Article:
Everything you need to know about Sukhothai

  Marica&Sonia   |     02/03/2018

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After relaxing among beautiful mountains,  waterfalls and caves in the green and quiet Pai (, it's time to start our trip towards Bangkok.

First stop: Sukhothai.

Sukhothaiis a small town (35,713 inhabitants) in northern Thailand. It was the capital of the homonymous province during the thirteenth and fourteenth centuries and it has become a popular destination thanks to the ruins of the ancient city of Sukhothai. In fact, its name means "the dawn of happiness".

The modern city was founded around the end of the eighteenth century by King Rama I, after the devastation suffered by the ancient one during the Burmese invasions that caused the destruction of the Kingdom of Ayutthaya.

The historical park is now managed by the Department of Fine Arts of Thailand under the supervision of UNESCO which in 1991 declared it a World Heritage Site. Nowadays it is visited by thousands of tourists every year.

Sukhothai is divided into the old city and the new city. We recommend staying in the new one where most of the hotels are located. We choose to stay at Happy Guesthouse 2: a double room for THB 200 - about € 6.

In the morning we take a shared taxi, on the main road opposite the Seven eleven, for 30 THB. After about half an hour, we arrive in the historical park of Sukhothai where we rent a bike for 30 THB and so we start to visit the park.
The park entrance is 100 Bath plus 10 Bath for the bike.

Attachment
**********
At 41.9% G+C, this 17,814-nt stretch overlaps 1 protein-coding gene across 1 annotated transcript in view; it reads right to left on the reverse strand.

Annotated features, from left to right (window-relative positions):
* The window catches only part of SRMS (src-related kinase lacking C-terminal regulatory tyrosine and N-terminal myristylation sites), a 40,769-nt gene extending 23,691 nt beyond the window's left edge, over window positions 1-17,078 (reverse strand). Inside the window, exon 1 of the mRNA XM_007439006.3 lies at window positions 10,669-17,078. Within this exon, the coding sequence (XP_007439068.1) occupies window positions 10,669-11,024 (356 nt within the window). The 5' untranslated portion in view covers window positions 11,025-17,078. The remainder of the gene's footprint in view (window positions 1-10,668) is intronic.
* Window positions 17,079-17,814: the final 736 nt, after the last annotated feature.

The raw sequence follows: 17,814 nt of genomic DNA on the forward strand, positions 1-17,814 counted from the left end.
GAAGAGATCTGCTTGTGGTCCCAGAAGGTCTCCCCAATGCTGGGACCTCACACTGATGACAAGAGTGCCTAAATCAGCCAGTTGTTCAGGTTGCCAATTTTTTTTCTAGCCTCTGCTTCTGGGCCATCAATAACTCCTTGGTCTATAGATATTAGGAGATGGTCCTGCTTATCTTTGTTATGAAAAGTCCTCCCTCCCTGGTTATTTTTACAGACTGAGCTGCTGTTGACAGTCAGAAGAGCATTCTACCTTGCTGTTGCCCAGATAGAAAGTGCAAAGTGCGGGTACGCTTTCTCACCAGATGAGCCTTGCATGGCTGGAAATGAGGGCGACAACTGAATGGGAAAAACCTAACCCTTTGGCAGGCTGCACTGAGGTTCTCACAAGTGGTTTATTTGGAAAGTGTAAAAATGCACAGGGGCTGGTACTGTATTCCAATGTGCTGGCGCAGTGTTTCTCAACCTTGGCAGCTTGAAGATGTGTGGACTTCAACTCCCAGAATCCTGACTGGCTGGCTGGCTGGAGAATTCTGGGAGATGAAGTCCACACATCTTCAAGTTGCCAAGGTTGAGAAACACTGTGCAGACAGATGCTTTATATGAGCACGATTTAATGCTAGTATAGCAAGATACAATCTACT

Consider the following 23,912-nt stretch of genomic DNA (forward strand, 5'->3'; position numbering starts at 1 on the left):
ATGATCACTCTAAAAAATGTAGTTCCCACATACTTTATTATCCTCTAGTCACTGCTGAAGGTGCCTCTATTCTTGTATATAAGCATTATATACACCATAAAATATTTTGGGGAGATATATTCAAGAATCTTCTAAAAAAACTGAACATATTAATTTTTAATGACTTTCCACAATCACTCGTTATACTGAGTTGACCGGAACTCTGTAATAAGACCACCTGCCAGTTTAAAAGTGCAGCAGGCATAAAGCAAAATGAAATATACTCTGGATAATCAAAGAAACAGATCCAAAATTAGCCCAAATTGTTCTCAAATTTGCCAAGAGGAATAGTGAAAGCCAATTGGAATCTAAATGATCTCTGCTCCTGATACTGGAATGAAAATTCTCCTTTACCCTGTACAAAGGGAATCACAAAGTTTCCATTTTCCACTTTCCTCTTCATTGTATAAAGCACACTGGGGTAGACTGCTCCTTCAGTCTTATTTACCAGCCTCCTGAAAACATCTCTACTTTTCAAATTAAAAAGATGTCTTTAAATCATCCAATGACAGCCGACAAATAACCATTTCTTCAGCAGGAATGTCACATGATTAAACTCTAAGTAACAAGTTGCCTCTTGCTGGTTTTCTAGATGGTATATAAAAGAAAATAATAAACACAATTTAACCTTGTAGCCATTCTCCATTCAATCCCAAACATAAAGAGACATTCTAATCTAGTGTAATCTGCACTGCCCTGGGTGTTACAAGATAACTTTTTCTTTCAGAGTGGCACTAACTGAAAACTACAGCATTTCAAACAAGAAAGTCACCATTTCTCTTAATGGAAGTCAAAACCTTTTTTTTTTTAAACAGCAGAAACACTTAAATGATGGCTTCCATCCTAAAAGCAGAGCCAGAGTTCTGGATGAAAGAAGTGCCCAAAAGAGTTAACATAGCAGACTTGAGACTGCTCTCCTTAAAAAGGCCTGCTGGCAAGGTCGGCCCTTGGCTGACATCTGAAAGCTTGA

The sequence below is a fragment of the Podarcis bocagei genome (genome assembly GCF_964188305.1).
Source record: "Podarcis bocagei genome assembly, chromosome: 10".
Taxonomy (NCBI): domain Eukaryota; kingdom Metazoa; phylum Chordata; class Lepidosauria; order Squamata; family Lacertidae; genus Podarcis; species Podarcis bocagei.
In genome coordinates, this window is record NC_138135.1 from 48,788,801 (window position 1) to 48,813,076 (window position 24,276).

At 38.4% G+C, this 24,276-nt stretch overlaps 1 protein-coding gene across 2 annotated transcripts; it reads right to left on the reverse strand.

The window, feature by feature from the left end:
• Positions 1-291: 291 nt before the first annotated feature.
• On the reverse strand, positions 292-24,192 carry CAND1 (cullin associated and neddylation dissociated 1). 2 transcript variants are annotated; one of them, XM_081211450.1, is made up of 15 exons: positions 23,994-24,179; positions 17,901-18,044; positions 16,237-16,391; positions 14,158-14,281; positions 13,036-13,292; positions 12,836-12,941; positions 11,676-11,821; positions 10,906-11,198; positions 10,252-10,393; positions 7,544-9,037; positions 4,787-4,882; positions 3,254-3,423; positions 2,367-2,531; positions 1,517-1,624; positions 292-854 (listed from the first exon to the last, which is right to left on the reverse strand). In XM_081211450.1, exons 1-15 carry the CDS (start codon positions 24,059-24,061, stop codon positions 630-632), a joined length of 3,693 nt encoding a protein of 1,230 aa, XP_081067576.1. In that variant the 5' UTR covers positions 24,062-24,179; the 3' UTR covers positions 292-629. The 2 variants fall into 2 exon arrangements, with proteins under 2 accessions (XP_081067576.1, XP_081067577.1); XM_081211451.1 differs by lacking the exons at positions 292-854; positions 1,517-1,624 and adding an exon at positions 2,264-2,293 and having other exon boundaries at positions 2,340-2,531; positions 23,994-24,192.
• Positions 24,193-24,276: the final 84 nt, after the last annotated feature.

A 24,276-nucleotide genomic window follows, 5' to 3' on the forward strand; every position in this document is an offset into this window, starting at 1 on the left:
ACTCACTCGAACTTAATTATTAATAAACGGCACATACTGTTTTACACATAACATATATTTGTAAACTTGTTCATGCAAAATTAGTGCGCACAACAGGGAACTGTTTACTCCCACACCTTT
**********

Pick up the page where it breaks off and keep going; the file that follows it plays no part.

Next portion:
The whole park is enclosed in a rectangle and is surrounded by 3 circles of walls that served as protection for the Burmese and Khmer invasions.

Ancient Sukhothai was built around the main temple of Wat Mahathat. The relics of the Lord Buddha are believed to have been placed in this temple.

We continue to ride among the other remains: Ta Pha daeng Shrine, Wat Si Sawat, Wat Sa Si, Wat Saphan Hin and Saritphong.
In the east, outside the walls, is Wat Tra Phang Thong Lang. To the north: Wat Phra Phai Luang, Wat Si Chum, Tao Thu Riang. To the south: Wat Chetuphon.

We decide to visit only the main historical park, the one inside the walls. Indeed, the entrance to each area is 100 Bath plus 10 Bath for the bike. Otherwise, there is a pass that encloses all areas at a cost of 350 Bath.

If you want to visit all the ruins, we recommend going early in the morning. We take around 3 hours to visit the park. It's really nice to cycle in the middle of ruins and vegetation, far from the traffic jam. In addition, the bike creates the perfect breeze that gives us a little breath from the heat.

If you want to discover remains of temples also in Ayutthaya read the following article:

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